Economy

How to Cut Emissions and Boost the Economy? Look to the Northeast.

RTO Insider: “The Regional Greenhouse Gas Initiative provides substantial economic benefits and has not raised prices or impaired reliability,” according to a new report by economic consulting firm Analysis Group.

“RGGI added $1.3 billion in economic value, created more than 14,000 new jobs and saved consumers $460 million on electricity and heating bills from 2012 through 2014 … ‘Based on an analysis of years of hard data, RGGI shows that multi-state, market-based carbon control mechanisms work and can deliver positive economic benefits,’ Analysis Group Vice President Paul Hibbard said.”

Figure ES-4 shows the net economic value broken out by the macroeconomic effects of RGGI on consumers and pow er plant owners, as well as effects that flow  from direct spending of RGGI auction revenues.

Figure ES-4 shows the net economic value broken out by the macroeconomic effects of RGGI on consumers and power plant owners, as well as effects that flow from direct spending of RGGI auction revenues.

“The report’s authors said the findings ‘provide valuable lessons for states’ preparing for the Environmental Protection Agency’s proposed Clean Power Plan.”

“RGGI regulates carbon emissions from power plants in the six New England states, New York, Maryland and Delaware. The states have received about $2 billion in auction proceeds over its existence, investing those funds in energy efficiency programs, low-income assistance and clean energy development.”

“The region also cut annual carbon emissions by about a third, from 140 million metric tons in 2008 to 90 million tons in 2014, according to the report. RGGI also reduced dollars used to pay for fossil fuels imported from outside the region by more than $1.27 billion in 2012-2014.”

U.S. Emissions Decline Attributed to Economy, Not Decrease in Coal

International Institute for Applied Systems Analysis: “From 2007 to 2013, US carbon dioxide emissions from fossil fuels decreased by about 11%. This decline was widely attributed to a shift from coal to natural gas in US electricity production. However, a new analysis published in the journal Nature Communications shows that, in fact, the recent economic recession accounts for the majority of the decline.”

“In the United States, coal-powered electricity went from 50% to 37% of the generation mix between 2007 and 2012, with the bulk of it replaced by natural gas, in large part due to new hydraulic fracturing, or fracking, and underground mapping technologies. Because this shift occurred at the same time as the reduction in emissions, many commentators linked the two.”

“From 2007 to 2009, when emissions declined the most, the study finds that 83% of the decrease was due to economic factors including consumption and production changes, and just 17% of the decline related to changes in the fuel mix. After 2009, emissions declined by only about 1%, and this was due to a mix of all three factors.”

“The study may indicate that further increase in use of natural gas may not have major benefits for the climate. While natural gas can substitute for coal, research also shows that cheap and abundant natural gas can limit the growth of carbon neutral energy sources including solar, wind, and nuclear.”

The Debate Over the Social Cost of Carbon

Cass Sunstein in Bloomberg addresses the debate over valuing the social cost of carbon.

“This month, the administration provided a big part of the answer with a new report from its Interagency Working Group on the Social Cost of Carbon, which is intended to capture in dollar terms the damage from 1 ton of carbon emissions … The central value is $36.”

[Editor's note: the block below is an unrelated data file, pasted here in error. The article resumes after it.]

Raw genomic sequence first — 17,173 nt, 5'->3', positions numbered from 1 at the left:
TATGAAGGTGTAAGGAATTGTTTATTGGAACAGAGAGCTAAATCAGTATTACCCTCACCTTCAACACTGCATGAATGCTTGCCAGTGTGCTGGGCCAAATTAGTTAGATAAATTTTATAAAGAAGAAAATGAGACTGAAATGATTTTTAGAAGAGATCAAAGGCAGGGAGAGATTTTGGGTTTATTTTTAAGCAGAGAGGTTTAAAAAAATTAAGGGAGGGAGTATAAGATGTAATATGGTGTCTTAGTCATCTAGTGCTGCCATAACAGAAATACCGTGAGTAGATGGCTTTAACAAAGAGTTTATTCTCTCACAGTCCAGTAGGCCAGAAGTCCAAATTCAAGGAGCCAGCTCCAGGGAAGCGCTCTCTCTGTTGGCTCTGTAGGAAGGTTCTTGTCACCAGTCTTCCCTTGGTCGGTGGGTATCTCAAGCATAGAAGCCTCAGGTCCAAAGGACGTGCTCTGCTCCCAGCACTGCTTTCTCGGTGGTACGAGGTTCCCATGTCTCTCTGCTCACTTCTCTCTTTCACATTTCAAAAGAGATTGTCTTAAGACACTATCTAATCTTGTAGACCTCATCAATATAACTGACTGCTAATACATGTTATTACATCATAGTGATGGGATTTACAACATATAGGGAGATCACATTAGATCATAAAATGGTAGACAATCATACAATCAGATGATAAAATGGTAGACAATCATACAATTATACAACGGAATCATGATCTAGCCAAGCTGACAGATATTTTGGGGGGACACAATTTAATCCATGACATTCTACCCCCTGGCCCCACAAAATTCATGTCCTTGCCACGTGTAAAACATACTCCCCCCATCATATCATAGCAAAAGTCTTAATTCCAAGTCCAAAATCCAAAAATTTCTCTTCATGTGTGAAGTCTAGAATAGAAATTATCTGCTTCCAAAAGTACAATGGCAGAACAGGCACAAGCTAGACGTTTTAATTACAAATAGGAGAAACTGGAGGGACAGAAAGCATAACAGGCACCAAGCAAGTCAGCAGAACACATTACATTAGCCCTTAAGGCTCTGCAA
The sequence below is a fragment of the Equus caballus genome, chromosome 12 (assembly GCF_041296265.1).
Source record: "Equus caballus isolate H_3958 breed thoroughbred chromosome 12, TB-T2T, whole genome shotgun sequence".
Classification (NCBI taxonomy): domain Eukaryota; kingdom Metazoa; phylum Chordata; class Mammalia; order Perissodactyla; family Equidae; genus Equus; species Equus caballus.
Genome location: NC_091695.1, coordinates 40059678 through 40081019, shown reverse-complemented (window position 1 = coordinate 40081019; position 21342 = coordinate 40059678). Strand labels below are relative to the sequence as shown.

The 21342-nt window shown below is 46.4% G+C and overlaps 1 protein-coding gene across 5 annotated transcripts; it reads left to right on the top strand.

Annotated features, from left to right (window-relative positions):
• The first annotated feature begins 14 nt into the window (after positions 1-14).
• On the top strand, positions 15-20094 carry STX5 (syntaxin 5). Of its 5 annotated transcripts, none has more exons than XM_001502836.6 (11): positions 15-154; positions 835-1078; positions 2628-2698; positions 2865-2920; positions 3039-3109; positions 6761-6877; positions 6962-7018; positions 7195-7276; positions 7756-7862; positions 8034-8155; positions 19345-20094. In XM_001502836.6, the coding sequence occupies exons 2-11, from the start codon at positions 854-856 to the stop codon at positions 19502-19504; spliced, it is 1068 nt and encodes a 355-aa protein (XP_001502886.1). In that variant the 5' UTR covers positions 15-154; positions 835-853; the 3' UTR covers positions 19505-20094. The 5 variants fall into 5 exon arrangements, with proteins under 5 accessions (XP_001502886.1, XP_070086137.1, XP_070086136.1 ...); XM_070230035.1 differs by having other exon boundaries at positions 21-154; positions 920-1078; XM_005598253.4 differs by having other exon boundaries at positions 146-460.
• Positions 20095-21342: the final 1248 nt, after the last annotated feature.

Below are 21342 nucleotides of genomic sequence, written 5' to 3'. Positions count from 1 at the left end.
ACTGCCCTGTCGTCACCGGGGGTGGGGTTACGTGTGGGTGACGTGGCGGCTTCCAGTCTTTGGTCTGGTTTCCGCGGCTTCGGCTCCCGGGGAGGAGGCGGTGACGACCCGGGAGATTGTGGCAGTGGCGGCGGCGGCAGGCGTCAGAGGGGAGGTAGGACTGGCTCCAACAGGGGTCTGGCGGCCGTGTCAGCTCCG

“The working group argued forcefully that if all countries set policies only on the basis of domestic effects, their emissions reductions would end up being ‘economically inefficient,’ because no country would take the slightest account of the harms that it imposed on others. If the U.S. adopts a global estimate, on the other hand, it ‘can signal its leadership’ in the effort to obtain international cooperation on emissions reductions.”

“Many environmentalists object that the discount rate [of 3%] is unfair to future generations and that a far lower rate is needed to hedge against the risk of ‘climate catastrophes.’ The working group responded that the 3 percent rate is itself pretty low and that the range, with $105 at the high end, reflects the risk of catastrophe.”

“To be sure, the uncertainties involved here are real, and reasonable people can disagree with the working group’s choices and arguments. But it’s also true … that the working group has engaged in a highly technical — rather than political — exercise, building on existing academic research and promoting transparency about its assumptions and limitations.”

How Do American Incomes Compare Globally?

Washington Post: A recent analysis by the Pew Research Center of incomes across the globe shows “how wealthy a country is overall and what a dollar buys in any given country. The first of these is far more important. Take India, for example. India makes about $1,500 per person a year, and a dinner of chicken and potato might cost $1 there. The United States earns about $53,000 per person a year, and a dinner of chicken and potato might cost $5. And so while the cost of living in India might be a fifth of what it is in the United States, the earnings the average person might enjoy a year is a thirty-fifth of what it is in the U.S.”

“Curious how your income stacks up against the rest of the world? Here it is in a snapshot, or head over to Pew’s Web site to use their handy calculator.”

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Raising the Minimum Wage Won’t Cost Jobs

Paul Krugman asserts that there are “major changes, deeply grounded in evidence, in our understanding of what determines wages. And a key implication of that new understanding is that public policy can do a lot to help workers without bringing down the wrath of the invisible hand.”

“Our understanding of wage determination has been transformed by an intellectual revolution — that’s not too strong a word — brought on by a series of remarkable studies of what happens when governments change the minimum wage.”

“More than two decades ago the economists David Card and Alan Krueger realized that when an individual state raises its minimum wage rate, it in effect performs an experiment on the labor market. Better still, it’s an experiment that offers a natural control group: neighboring states that don’t raise their minimum wages.”